Sunday, April 25, 2004

Kissing Seals, Progress, and Professor Smartypants

Took the kids to the Museum of Natural History today with Ian perched in Steve's backpack like an Indian lord, and Jonah on foot. A typical weekend retreat when the weather chases us off the playground.

We started off watching a video in whale room. Jonah and I cuddled while watching clips of seals kissing. Swimming turtles. Clown fish cavorting with sharks. I held Jonah in my arms, and we said the names of the fish as they appeared. Suddenly, in the midst of this warm cuddly video, came clips of an overcrowded beach, oil refineries belting out toxins, a thousand dead fish on a beach, a dead sea turtle ensnared in a cruel fisherman's net. Man bad. Nature good.

We backed out of the whale room after assuring my kid that the turtle in the net was just sleeping and entered the Hall of Biodiversity. More PC messages flashing out information about the effect of pollution on nature on a screen spanning the entire room.

Look, I'm all with the environment. Even considered using cloth diapers until I found out it's basically impossible in Manhattan. We recycle. We give money to the National Wildlife Federation. My kid watches Stanley.

But the "evil human" message at the MNH is very heavy handed. So we made a quick right into an exhibit from the 50s, North American Forests. No more "evil human" subtext. Now it is all about PROGRESS. About how humans can capture the earth and its resources to improve their surroundings. It's very hokey, but I needed to bolster my self esteem after the last two rooms.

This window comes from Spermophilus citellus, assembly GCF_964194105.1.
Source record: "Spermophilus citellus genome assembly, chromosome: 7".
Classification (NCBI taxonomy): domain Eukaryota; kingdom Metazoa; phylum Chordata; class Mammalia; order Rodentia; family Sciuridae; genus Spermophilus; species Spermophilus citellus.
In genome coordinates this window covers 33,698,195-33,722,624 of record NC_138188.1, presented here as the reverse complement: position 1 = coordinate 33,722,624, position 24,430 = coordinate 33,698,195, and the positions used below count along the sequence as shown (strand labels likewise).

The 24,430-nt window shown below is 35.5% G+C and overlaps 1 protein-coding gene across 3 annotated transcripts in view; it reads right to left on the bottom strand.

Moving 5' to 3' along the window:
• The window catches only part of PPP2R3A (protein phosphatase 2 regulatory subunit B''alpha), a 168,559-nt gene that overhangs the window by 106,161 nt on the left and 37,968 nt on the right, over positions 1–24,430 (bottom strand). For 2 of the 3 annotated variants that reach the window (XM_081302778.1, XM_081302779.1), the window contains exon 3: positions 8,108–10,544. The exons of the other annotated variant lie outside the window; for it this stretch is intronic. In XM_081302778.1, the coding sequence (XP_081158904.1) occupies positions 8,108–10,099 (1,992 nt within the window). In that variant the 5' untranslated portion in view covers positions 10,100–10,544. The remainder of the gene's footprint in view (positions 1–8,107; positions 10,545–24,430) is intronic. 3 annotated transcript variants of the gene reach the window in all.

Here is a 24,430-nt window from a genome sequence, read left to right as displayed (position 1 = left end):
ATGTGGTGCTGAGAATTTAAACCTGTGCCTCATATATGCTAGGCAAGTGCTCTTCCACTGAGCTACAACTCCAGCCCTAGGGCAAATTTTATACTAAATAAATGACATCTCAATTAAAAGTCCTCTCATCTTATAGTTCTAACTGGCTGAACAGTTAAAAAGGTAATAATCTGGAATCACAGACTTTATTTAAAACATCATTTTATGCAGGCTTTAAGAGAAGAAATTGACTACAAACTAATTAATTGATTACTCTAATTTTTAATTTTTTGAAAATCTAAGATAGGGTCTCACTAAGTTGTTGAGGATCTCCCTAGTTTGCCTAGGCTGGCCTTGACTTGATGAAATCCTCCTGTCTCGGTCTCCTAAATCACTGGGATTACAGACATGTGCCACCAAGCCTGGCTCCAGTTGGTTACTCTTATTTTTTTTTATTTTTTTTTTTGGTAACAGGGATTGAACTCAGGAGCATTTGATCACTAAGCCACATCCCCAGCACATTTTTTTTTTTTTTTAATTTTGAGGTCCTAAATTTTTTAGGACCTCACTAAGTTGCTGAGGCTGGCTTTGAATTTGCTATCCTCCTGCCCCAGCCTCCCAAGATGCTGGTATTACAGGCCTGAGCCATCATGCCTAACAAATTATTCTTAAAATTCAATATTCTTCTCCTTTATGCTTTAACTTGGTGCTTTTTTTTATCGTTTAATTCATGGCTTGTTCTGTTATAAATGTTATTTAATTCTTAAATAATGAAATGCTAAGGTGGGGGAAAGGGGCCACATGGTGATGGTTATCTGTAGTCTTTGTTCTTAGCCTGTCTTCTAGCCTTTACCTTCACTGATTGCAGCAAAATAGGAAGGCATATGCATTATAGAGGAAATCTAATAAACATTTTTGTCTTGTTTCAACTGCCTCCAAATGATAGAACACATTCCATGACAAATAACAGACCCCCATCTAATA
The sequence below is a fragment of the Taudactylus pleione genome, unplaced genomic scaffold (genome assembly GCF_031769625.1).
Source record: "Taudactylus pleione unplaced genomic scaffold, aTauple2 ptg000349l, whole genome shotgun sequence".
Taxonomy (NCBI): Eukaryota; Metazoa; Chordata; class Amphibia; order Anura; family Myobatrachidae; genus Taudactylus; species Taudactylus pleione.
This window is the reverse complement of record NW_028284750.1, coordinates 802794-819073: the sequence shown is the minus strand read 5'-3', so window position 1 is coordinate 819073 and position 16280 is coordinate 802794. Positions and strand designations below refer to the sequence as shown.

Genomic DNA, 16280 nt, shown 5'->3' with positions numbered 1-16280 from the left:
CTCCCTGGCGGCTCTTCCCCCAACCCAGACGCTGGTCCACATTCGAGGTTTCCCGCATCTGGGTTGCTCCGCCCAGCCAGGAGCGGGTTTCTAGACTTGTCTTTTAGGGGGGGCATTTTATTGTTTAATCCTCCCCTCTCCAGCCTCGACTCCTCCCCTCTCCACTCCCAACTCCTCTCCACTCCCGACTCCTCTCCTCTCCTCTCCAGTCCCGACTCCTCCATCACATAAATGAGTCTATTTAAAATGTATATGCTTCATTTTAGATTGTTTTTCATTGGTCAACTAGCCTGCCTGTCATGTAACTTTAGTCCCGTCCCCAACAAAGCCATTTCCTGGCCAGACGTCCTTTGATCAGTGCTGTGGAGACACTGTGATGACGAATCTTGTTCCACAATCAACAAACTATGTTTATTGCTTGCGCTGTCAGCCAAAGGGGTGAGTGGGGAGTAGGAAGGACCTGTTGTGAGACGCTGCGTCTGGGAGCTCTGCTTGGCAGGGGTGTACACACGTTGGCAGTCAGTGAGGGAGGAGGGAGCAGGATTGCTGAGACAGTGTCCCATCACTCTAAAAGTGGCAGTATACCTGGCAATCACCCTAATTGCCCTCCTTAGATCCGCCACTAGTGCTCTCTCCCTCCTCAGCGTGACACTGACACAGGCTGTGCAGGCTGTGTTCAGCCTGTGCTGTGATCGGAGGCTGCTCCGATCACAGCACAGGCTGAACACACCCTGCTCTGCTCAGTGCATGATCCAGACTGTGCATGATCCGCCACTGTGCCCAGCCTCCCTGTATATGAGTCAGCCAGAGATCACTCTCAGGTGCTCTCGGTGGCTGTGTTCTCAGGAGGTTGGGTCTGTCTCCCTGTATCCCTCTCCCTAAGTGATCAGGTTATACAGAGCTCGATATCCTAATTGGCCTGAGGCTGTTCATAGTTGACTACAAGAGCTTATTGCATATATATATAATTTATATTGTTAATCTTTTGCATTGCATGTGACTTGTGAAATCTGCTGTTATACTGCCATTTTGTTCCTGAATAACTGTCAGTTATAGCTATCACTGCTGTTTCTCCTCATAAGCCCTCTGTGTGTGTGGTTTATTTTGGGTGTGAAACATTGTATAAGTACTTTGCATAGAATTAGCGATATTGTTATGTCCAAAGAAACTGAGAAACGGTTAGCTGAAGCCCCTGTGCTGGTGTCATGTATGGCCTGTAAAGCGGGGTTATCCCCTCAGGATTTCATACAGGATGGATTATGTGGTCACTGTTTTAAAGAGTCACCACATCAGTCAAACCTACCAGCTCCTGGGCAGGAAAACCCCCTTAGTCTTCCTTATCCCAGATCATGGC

Here you can see "The Friends and Enemies of the Orchard". In the other room, the enemy was wearing a pair of trousers. In this room, the enemy has eight legs and has burrowed into the heart of a tasteful and profitable apple. The only weapon is a heavy dose of pesticide. In this room, we can see the progress made over the years in farm machinery. And the benefits of fertilization. Absolutely not a word about the fertilizer run off and the ground water. God love the 50s.

Perhaps the hit-you-over-the-head PC message of the recent exhibits is to overcome the bad karma of the museum's early years. Did you know that the museum once had an exhibit of live Eskimos? Terrifying.

On this visit, we skipped the dinosaurs and the planetarium entirely. These exhibits are free from "evil human" messages mostly because there is absolutely no way that we could have fucked with the dinosaurs and haven't yet figured out how to pollute the outer galaxies, though I'm sure we're working on it.

No, we skipped those rooms, because they are just boring. Both are recent renovations that went awry. The displays are no longer about dinosaur bones wrestling in front of elegantly painted ferns and volcanos. Very Marshall, Will, and Holly. Now the bones are in sanitized white rooms and natural light. Nothing to help spur the imagination in a young seven year old.

Scattered about the room are computers, which the kids race towards hoping to see recreations of dinosaurs ripping off the heads of smaller creatures. Instead the kids are shown lectures by Prof. Smartypants spouting off about the scholarly debate about the third bone in the ear drum in dinosaurs in the Jurassic Period. Hell-o. Nobody cares about the scholarly debate.

These exhibits are not geared towards kids. Actually they are not geared to anyone lacking a PhD in paleontology. It's narcissistic and self-congratulatory. The elitism of the dinosaur exhibit and the new planetarium makes the evil human rooms more tolerable. At least, I get what they're talking about.

UPDATE: A moderate approach to environmentalism at Obsidian Wings.

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